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An Invitation to Adoration

December 20, 2021 | Dr. Jim Keena

“O Come, Let Us Adore Him” is the theme for this issue of Inscribed. Which raises the question, how can we adore Jesus during this Christmas season? I believe the story of Jesus’s birth in Luke 2:8-20 guides us because it’s the story of an unexpected invitation, leading to a glorious revelation, resulting in the shepherds’ adoration.

Unexpected Invitation

During the evening of the first Christmas, God interrupted several shepherds working the night shift. He sent an angel to them with an unexpected invitation. Their immediate response wasn’t adoration but terror! But God’s messenger soothed their fears, “Do not be afraid. I bring you good news that will cause great joy for all the people” (Luke 2:10). What was the good news?  It was that the long-awaited Messiah had been born in Bethlehem. And they could find the Christ child by searching, not in a king’s palace, but an animal’s feeding trough.

The story of the shepherds’ adoration begins with God’s unexpected invitation. The Lord sought the shepherds before the shepherds sought Jesus. Ezekiel 34:11 reads, “For this is what the Sovereign LORD says: I myself will search for my sheep and look after them.” God’s self-description is of a searching shepherd seeking His sheep. And in their case, God’s sheep were literally shepherds. 

God hasn’t changed, and neither have we. The only way anyone finds Jesus is that God first invites them. In the chess match of our salvation, God always makes the opening move. He speaks to us via the Holy Spirit, God’s Word, or God’s people. He speaks through creation (Psalm 19:1-6) and into our conscience (Rom. 2:15), or with a “gentle whisper” (1 Kings 19:12). And ultimately, God has also “spoken to us by his Son” (Heb. 1:2). The person of Jesus is both God incarnate and God’s personal invitation. And Jesus still invites people to “Come and see” (John 1:46).

Glorious Revelation

For the shepherds, the angel’s appearance was unexpected but straightforward. There was only one angel with one message. But suddenly, the solo angel was “joined by a huge angelic choir singing God’s praises: Glory to God in the heavenly heights, Peace to all men and women on earth who please him” (Luke 2:13–14, The Message). Any doubts the shepherds were harboring disappeared the instant the angelic chorus appeared. Visually and vocally, they confirmed the angel’s message. The shepherds caught a glimpse of the supernatural. They saw the glory of God and heard the good news of the gospel.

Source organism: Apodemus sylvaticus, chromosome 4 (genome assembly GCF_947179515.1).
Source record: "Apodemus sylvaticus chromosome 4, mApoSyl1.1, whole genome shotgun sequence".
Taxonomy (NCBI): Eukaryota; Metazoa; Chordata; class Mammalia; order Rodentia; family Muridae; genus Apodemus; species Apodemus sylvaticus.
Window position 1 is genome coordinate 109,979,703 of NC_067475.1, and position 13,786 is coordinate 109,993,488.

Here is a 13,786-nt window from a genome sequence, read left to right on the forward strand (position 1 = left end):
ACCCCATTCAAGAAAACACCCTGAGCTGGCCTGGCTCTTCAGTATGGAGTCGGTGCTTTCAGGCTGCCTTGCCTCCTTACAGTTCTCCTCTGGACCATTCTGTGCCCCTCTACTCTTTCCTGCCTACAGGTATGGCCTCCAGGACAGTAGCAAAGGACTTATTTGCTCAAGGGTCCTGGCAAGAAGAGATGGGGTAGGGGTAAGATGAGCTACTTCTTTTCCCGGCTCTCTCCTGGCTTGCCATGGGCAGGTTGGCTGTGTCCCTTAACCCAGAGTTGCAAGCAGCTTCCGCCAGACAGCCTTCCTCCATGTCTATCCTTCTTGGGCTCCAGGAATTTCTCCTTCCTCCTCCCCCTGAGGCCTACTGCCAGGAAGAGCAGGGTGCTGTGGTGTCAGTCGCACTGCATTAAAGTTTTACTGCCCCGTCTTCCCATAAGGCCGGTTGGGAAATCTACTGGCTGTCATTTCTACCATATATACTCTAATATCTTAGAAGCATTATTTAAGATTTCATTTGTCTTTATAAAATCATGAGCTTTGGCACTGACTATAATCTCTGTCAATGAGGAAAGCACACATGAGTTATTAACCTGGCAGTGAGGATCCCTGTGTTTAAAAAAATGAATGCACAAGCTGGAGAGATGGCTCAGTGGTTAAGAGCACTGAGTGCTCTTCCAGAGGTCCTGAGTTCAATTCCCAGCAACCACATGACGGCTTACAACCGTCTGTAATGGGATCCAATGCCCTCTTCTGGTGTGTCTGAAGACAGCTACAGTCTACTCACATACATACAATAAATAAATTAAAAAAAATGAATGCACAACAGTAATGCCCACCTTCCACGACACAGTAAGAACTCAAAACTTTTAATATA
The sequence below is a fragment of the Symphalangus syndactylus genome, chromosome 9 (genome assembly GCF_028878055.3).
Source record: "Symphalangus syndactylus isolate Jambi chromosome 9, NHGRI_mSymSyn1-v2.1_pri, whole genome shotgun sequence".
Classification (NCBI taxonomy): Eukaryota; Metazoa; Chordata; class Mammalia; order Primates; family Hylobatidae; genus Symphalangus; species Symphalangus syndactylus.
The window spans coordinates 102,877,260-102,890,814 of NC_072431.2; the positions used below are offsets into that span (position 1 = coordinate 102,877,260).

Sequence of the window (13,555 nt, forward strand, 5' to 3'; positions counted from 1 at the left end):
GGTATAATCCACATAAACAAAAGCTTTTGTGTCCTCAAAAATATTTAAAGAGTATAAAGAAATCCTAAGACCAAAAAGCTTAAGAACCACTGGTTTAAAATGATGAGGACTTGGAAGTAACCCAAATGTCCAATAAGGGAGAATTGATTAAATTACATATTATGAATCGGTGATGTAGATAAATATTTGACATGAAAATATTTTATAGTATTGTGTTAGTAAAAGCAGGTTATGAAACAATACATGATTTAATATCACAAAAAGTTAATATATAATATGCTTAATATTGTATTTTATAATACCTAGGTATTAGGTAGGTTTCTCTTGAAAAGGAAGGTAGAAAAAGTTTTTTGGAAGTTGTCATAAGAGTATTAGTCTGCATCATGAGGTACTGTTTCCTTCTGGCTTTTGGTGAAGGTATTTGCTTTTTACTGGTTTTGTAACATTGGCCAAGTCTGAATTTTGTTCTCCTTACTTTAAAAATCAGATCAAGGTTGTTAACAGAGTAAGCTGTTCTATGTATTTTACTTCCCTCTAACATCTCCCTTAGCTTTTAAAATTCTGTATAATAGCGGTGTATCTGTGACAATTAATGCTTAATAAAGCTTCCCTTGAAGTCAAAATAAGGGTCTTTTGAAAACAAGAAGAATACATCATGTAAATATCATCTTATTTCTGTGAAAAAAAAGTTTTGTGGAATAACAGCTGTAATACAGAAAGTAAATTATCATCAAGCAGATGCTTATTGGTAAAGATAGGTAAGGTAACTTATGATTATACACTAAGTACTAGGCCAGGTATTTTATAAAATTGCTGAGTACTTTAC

Rachel Gilson describes this glorious revelation recorded in Luke 2:8-20:

The overwhelming tone of this passage is joy. God has sent his Son to earth, and heaven’s celebration spilled down to the world with praise and stunning glory. And to whom does the joyful announcement come? Not to the most glorious of humanity, but rather to the most normal, mundane, and even earthy. The text reeks of animals, from the sheep being watched by the shepherds to the feeding trough that cradled Jesus. Christmas is a stunning picture of the gospel: God did not abandon his creation, but went a great distance, at great cost, to personally redeem it.

Shepherds’ Adoration

The angel’s message and the choir’s singing were convincing. Afterward, the shepherds said, “Let’s go to Bethlehem and see this thing that has happened…” (Luke 2:15a). The shepherds became seekers. And God promises He “rewards those who earnestly seek him” (Hebrews 11:6). A proper response to God’s glorious revelation is to seek the One who sought you. Why? It’s rewarding! 

The shepherds eventually found Mary, Joseph, and the baby. Luke records two different responses to finding Jesus. One was internal, the other external, but both are indispensable. Mary adored Christ in her heart, and the shepherds adored Him with their words. Luke writes, “Mary treasured up all these things and pondered them in her heart” (Luke 2:19). But the shepherds glorified and praised God for all that He had done. And that’s what adoring Jesus is, worshipping Him in our hearts and glorifying Him with our voice. It’s pondering and praising. 

So, returning to the opening question, how can we adore Jesus during this Christmas season?  Realize God takes the first step toward us. “We love because he first loved us” (1 John 4:19). And our proper response is to seek the God who’s seeking us. We turn toward the God whose posture is turned toward us through faith and repentance. Jesus plainly said, “Repent and believe the good news!” (Mark 1:15). And the more we move toward God, the more we experience God’s love and glorious grace, which stirs our hearts toward adoration and our voices to praise!

One of my most memorable worship experiences occurred during college. A couple of well-known Christian recording artists led worship in our chapel service. As the concert concluded, they led us in singing acapella, “O come, let us adore him, O come, let us adore him, O come, let us adore him, Christ the Lord!” As we sang, I closed my eyes and worshipped Christ the Lord. When the chorus ended, I opened my eyes to discover the couple had quietly slipped away through a side door. The stage was empty and quiet. The worship service ended without applause but silence. And even though it wasn’t Christmas, I adored Jesus.

Dr. Jim Keena

Professor of Pastoral Theology and Church Relations

Dr. Jim Keena was senior pastor of the Evangelical Free Church of Bozeman from 2008 through early 2020, when he joined the faculty […]

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